The way we choose to shop, and the way retailers decide to sell us things, is an ever evolving relationship. And as new ideas emerge and come to dominate (“It’s one place with everything — a department store!”) they inevitably fall out of favor and give way to the next brainstorm (think Amazon’s 1-Click).
In central New Jersey, monuments to retail’s changing fortunes can be found within a short drive of each other, helping document the past, present and the future of shopping.
When the Burlington Center Mall opened in Burlington Township in 1982, it meant shoppers did not have to travel to downtown Trenton or even Philadelphia for the latest fashions, children’s high chairs or gas-powered lawn mowers. Thirty-five years later, the edifice still stands, but the mall is barely there. After Macy’s and J. C. Penney closed, it was only a matter of time before smaller stores began shutting their doors for good.
About 20 miles to the south, on what was once farmland, there is a beehive of activity. In the predawn light, buses pick up and drop off workers who enter a gigantic low-slung building.
At Amazon’s fulfillment center in Robbinsville, N.J., more than 4,000 people and an indeterminate number of robots store, pick, pack and ship the company’s countless inventory, sometimes for same-day delivery. Inside the building, 10 miles of conveyor belts are the veins and arteries of this outpost of the e-commerce giant.
Following in Amazon’s giant footsteps, other e-commerce companies are providing a more specialized retail service.
In Cranbury, a 15-minute drive from Robbinsville, Wayfair, an online retailer that focuses on home goods, has a warehouse that covers 1.2 million square feet and stands 40 feet tall.
The inventory ranges from teakettles to brass beds, all stored on shelves and available for two-day free shipping. The idea is that you can buy your next couch without getting up from your couch.
But for all the attention and urgency that online shopping attracts, the vast majority of purchases are still made in person, in places like Kmart in Hamilton Township, before a checkout counter, with a purse or wallet in hand.
In the last three months of 2016, Americans spent $102.7 billion in online sales, which was 8.3 percent of the overall total of $1.24 trillion in retail sales. Many of those dollars were spent at strip malls, sometimes known as power centers in the trade.
But don’t confuse familiarity with success. Sears, which owns Kmart stores, announced in January it would close 109 Kmart locations. And last month, its parent company said there was “substantial doubt” that it could continue operating.
Stories like these mean that we are increasingly confronted with the carcasses of retail’s past.
“Zombie malls,” as they are known, are increasingly dotting the suburban landscape. The lights are on, the escalators keep moving, but their purpose in life has gone. Burlington Center has less than 20 tenants — including a Sears and a Foot Locker — but once had more than 100. Last Wednesday a woman came to the mall looking for shoes, and left frustrated because the Payless store had just shuttered.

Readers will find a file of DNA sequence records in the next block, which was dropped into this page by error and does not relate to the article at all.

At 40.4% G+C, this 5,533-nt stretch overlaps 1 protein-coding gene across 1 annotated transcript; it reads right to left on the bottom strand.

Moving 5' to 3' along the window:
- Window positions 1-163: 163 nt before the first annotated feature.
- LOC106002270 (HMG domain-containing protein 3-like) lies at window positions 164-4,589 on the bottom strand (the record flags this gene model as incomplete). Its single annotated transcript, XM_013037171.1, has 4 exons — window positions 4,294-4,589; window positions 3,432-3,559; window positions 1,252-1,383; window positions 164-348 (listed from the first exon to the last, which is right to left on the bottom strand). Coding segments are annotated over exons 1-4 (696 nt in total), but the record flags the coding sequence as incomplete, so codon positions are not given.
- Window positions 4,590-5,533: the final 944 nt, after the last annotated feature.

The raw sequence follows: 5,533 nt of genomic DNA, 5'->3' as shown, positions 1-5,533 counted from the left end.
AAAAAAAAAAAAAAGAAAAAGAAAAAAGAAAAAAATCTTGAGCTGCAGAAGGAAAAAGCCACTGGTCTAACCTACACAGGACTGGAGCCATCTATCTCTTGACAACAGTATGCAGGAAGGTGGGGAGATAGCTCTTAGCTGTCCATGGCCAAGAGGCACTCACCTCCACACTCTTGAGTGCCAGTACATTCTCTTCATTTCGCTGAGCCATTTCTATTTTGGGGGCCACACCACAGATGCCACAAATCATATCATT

Two years ago the mall’s owners announced a $230 million renovation that would include an open-air town center. But the plans have stalled.
Not all Americans, however, have given up on malls, and for a handful of properties around the country, times have never been so good.
About an hour north of Burlington Center is the Mall at Short Hills, in Millburn Township, which boasts four big-name anchors — Bloomingdale’s, Macy’s, Neiman Marcus and Nordstrom — as well as stores like Tiffany & Co. and Bulgari. Shoppers can arrange for same-day home delivery of purchases; for those wanting to stay longer, the mall helpfully offers a list of nearby hotels and inns.
The Mall at Short Hills is part of a rare breed, benefiting from a wealthy demographic (the Millburn, Morristown and Summit areas) and an evolving lineup of tenants and services. Of the more than 1,300 malls analyzed by Green Street Advisors, a research and advisory firm, it is one of only about 35 to attain an A++ rating, based on metrics like sales per square foot, quality of anchor tenants and other factors.
The buying experience continues to morph. In just the past decade, cheaper internet access and the arrival of smartphones pushed traditional retailers onto the web. Now, some of these web retailers are beginning to cross back into the brick-and-mortar world. Amazon has opened a handful of bookstores, appealing to those who like to touch and feel (and smell?) their books before buying.
Bonobos, an online retailer of men’s clothing, is further blurring these distinctions. Saying “it’s not the perfect fit before you try it on,” Bonobos has opened more than 30 shops around the country where customers can try on clothes and find the best fit.
But you don’t walk out of the store with your purchase — instead, you walk out empty-handed. What you bought is shipped to your door.
The atmosphere was hushed in a Bonobos store in Manhattan this past week. Shoppers tend to make appointments, a representative said, and weekends can become especially busy.
One reason for the success of some retail operations are property owners who can “pivot to meet market demands,” said DJ Busch, managing director at Green Street Advisors. “Those are the ones that can weather the changes in the marketplace.” This often means more emphasis on dining and entertainment. For failing malls, Mr. Busch said, it could mean sacrificing mall space for office or residential development.